The Unexpected Danger of Gum Disease


ORLANDO, Fla. (Ivanhoe Newswire) — About 47 percent of adults 30 and older have gum disease. That number jumps to 70 percent for those 65 and older. Gum disease causes red, swollen and bleeding gums, and in late stages, may cause teeth to loosen and fall out. Now, a new study shows that your gums may not be the only thing affected by this condition.  Ivanhoe has details on how your mental health could be impacted, too.

Brushing twice a day, flossing every day, limiting sugary treats; these are all elements for good dental care. But orthodontist Lawrence Hier, DDS, MS, told Ivanhoe, “Patients would constantly come in with poor oral hygiene.”

In a survey, it was found that 59 percent of respondents did not floss once a day and 31 percent of Americans failed to brush twice a day. Two percent admitted to not brushing at all. Poor oral hygiene can lead to gum disease and tooth decay, but researchers from the U.K. have also found it was linked to mental health issues. The researchers looked at medical files for nearly 65,000 people with gum disease. They found 37 percent also had mental health conditions such as anxiety or depression.

“When we’re stressed, our homeostatic relationships in our bodies are not working as well, therefore we get an overgrowth of bacteria, dry mouth,” explained periodontist David Genet, DMD.

Cognitive decline has also been linked to gum disease. A study in Boston linked periodontal disease with an increased buildup of beta-amyloid in the brain. Bottom line? Good oral hygiene doesn’t only just take care of your mouth but may take care of your mind as well.

A pathogen linked to bacteria commonly found in chronic gum disease patients was associated with increased production of beta-amyloid in the brain. Now researchers are looking into treatments aimed at that pathogen that may reduce cognitive decline in some Alzheimer’s patients.

Contributors to this news report include: Milvionne Chery, Producer; Roque Correa, Editor



REPORT #2955

BACKGROUND: Gum disease, also called periodontal disease, is an inflammatory disease that affects the hard and soft structures that support the teeth. Nearly 46 percent of all adults 30 years and older shows signs of gum disease, and around nine percent of adults are affected by severe gum disease. Gum disease is a leading cause of tooth loss. Tooth loss may affect the ability to chew food and can get worse with the number and type of missing teeth, which in turn can affect a person’s quality of diet. Some increased risks for gum disease are diabetes, tobacco use, a weakened immune system, and poor oral hygiene. Mild gum disease can be controlled and treated with good oral hygiene and regular professional cleaning. More severe forms can also be treated successfully with consultation and treatment.


RISKS OF GUM DISEASE: A study out of the University of Birmingham shows an increased risk of patients developing mental illnesses and heart conditions if they have a history of periodontal disease. Experts studied 64,379 patients who had a history of the disease, including gingivitis and periodontitis. Of these, 60,995 had gingivitis and 3,384 had periodontitis. The records were compared to those of 251,161 patients who had no record of periodontal disease. It revealed the average age was 44 years and 43 percent were male, while 30 percent were smokers. The goal of the study was to establish how many of the patients with and without periodontal disease go on to develop cardiovascular disease, cardiometabolic disorders, autoimmune conditions, and mental illness over an average follow-up of around three years. Results showed, in patients with a history of periodontal disease, the increased risk of developing mental illness was 37 percent, while the risk of developing autoimmune disease was increased by 33 percent, and the risk of developing cardiovascular disease was raised by 18 percent.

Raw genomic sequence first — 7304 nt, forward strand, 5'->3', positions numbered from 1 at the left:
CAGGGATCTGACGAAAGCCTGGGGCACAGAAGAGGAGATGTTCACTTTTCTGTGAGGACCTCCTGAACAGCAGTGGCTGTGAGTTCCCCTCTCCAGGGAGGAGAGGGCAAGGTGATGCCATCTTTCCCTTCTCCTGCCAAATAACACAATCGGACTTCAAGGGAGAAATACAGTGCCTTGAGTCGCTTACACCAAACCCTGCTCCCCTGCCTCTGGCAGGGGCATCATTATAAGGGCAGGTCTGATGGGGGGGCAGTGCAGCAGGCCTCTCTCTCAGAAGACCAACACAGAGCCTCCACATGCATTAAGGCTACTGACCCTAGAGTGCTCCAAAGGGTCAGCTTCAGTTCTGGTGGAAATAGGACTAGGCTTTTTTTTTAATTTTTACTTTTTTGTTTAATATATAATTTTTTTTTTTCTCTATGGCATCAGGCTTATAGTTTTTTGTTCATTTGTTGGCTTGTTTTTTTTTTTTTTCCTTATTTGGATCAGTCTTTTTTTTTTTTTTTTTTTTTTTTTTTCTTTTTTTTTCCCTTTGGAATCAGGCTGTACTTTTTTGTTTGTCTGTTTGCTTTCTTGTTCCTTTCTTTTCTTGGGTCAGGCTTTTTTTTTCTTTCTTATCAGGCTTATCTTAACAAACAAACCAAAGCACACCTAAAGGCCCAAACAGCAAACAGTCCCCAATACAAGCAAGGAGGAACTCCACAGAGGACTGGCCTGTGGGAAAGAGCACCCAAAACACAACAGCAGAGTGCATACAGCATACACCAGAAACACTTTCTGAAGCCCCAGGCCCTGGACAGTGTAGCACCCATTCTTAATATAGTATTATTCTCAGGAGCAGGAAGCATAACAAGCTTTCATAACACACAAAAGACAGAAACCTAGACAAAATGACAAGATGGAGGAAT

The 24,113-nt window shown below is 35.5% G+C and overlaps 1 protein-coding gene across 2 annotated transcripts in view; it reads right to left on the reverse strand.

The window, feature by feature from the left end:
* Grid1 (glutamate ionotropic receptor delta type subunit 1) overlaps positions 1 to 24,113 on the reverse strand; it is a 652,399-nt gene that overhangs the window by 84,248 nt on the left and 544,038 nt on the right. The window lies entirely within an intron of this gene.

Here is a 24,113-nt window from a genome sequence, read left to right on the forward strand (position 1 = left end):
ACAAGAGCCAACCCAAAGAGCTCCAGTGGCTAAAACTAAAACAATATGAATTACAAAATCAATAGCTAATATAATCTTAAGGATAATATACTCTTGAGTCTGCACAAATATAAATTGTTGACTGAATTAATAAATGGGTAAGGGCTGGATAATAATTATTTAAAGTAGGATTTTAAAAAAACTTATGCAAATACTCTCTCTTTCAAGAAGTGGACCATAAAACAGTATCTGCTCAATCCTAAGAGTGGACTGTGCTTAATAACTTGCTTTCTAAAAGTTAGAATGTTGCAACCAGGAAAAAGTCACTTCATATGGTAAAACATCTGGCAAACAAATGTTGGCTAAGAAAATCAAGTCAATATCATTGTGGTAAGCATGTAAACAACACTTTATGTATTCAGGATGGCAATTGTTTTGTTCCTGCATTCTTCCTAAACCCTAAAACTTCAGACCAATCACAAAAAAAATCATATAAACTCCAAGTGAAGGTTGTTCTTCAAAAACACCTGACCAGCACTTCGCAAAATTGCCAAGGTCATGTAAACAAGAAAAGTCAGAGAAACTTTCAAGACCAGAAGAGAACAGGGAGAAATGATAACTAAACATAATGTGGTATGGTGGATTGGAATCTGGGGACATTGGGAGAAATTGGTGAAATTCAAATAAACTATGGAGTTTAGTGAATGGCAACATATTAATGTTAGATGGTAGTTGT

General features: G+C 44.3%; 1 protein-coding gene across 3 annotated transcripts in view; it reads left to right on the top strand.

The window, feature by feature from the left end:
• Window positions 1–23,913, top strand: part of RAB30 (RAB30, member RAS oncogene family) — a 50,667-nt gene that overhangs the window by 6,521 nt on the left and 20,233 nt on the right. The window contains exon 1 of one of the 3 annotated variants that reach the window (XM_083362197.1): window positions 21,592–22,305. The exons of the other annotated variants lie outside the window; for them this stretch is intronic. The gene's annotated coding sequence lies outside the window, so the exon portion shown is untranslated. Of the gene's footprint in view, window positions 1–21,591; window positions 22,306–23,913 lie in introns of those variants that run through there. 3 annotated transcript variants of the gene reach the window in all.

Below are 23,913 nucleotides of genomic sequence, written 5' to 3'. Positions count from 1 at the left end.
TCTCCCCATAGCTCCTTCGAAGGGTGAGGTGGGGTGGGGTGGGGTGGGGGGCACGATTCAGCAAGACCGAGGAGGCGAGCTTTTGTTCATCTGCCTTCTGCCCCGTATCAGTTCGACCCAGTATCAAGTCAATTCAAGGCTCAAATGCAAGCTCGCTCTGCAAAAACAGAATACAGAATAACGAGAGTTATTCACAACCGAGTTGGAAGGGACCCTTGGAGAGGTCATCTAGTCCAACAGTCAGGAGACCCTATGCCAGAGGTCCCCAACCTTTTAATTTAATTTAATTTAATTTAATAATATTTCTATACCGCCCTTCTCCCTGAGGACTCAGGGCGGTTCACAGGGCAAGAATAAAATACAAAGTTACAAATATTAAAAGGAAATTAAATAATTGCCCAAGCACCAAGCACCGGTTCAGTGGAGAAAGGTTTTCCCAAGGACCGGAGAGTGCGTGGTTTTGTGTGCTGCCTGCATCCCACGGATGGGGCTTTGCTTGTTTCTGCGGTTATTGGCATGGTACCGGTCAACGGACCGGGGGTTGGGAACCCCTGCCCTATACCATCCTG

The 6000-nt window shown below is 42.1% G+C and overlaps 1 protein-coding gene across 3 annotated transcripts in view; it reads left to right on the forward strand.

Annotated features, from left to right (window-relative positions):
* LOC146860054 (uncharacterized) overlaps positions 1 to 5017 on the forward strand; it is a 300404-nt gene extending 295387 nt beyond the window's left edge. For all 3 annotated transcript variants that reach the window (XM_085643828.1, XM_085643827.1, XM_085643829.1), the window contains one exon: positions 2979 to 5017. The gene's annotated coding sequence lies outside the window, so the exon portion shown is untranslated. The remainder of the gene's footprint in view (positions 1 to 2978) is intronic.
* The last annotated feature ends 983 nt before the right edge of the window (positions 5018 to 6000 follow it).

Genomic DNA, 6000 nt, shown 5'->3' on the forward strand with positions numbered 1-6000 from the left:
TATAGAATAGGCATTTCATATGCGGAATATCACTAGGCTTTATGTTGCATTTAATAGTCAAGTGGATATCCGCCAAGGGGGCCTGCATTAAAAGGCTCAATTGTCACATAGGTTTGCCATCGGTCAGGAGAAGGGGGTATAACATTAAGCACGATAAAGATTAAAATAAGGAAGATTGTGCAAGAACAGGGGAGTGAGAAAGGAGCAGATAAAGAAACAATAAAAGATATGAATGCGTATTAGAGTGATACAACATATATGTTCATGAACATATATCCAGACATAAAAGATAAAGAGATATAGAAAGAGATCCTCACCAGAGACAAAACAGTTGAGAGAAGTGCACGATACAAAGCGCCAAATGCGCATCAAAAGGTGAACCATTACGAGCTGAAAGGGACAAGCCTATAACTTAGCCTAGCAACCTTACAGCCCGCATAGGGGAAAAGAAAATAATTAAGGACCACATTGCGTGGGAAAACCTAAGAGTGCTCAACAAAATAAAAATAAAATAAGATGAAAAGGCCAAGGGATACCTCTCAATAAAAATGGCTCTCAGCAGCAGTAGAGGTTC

PROMISING TREATMENT: Scientists have developed a treatment to combine biological and mechanical techniques to repair and regenerate bone and gum tissue. Researchers created a thin, film-like membrane which was coated with a special material that has been found to speed up bone regeneration. They then tested this against human stem cells from the gums which had been exposed to erosion for eight weeks. They surgically implant the membrane between the inflamed gum and tooth. The membrane blocks the infection from the gums and delivers antibiotics, medication, and growth factors to the gum tissue. Dr. Nigel Carter OBE, Chief Executive of the Oral Health Foundation, says, “Scientific breakthroughs in similar fields have already led to developments in many other areas of healthcare, such as prosthetics and tissue regeneration. These have helped millions of people gain a better quality of life, and this cutting-edge research has the potential to do the same in the future.”


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Karen Dennis

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